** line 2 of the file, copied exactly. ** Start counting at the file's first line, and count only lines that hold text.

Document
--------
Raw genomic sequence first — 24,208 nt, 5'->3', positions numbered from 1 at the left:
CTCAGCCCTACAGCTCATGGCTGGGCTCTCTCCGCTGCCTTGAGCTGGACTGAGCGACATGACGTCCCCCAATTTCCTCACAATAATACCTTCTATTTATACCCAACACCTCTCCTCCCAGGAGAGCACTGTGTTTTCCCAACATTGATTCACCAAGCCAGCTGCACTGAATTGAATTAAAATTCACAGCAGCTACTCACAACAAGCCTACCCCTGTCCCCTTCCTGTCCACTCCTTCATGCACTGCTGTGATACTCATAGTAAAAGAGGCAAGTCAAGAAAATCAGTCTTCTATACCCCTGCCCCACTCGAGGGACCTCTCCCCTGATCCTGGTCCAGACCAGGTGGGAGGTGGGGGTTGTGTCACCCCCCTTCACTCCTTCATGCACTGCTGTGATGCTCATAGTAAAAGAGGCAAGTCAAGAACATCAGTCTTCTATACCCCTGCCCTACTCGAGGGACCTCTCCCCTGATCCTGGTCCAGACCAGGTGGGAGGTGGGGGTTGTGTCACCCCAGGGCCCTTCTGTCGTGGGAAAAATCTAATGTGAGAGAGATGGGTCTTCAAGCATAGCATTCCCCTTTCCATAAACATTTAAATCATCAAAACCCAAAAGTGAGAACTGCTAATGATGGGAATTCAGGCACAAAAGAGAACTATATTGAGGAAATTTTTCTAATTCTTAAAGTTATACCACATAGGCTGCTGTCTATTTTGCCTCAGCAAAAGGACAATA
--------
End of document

CTCAGCCCTACAGCTCATGGCTGGGCTCTCTCCGCTGCCTTGAGCTGGACTGAGCGACATGACGTCCCCCAATTTCCTCACAATAATACCTTCTATTTATACCCAACACCTCTCCTCCCAGGAGAGCACTGTGTTTTCCCAACATTGATTCACCAAGCCAGCTGCACTGAATTGAATTAAAATTCACAGCAGCTACTCACAACAAGCCTACCCCTGTCCCCTTCCTGTCCACTCCTTCATGCACTGCTGTGATACTCATAGTAAAAGAGGCAAGTCAAGAAAATCAGTCTTCTATACCCCTGCCCCACTCGAGGGACCTCTCCCCTGATCCTGGTCCAGACCAGGTGGGAGGTGGGGGTTGTGTCACCCCCCTTCACTCCTTCATGCACTGCTGTGATGCTCATAGTAAAAGAGGCAAGTCAAGAACATCAGTCTTCTATACCCCTGCCCTACTCGAGGGACCTCTCCCCTGATCCTGGTCCAGACCAGGTGGGAGGTGGGGGTTGTGTCACCCCAGGGCCCTTCTGTCGTGGGAAAAATCTAATGTGAGAGAGATGGGTCTTCAAGCATAGCATTCCCCTTTCCATAAACATTTAAATCATCAAAACCCAAAAGTGAGAACTGCTAATGATGGGAATTCAGGCACAAAAGAGAACTATATTGAGGAAATTTTTCTAATTCTTAAAGTTATACCACATAGGCTGCTGTCTATTTTGCCTCAGCAAAAGGACAATA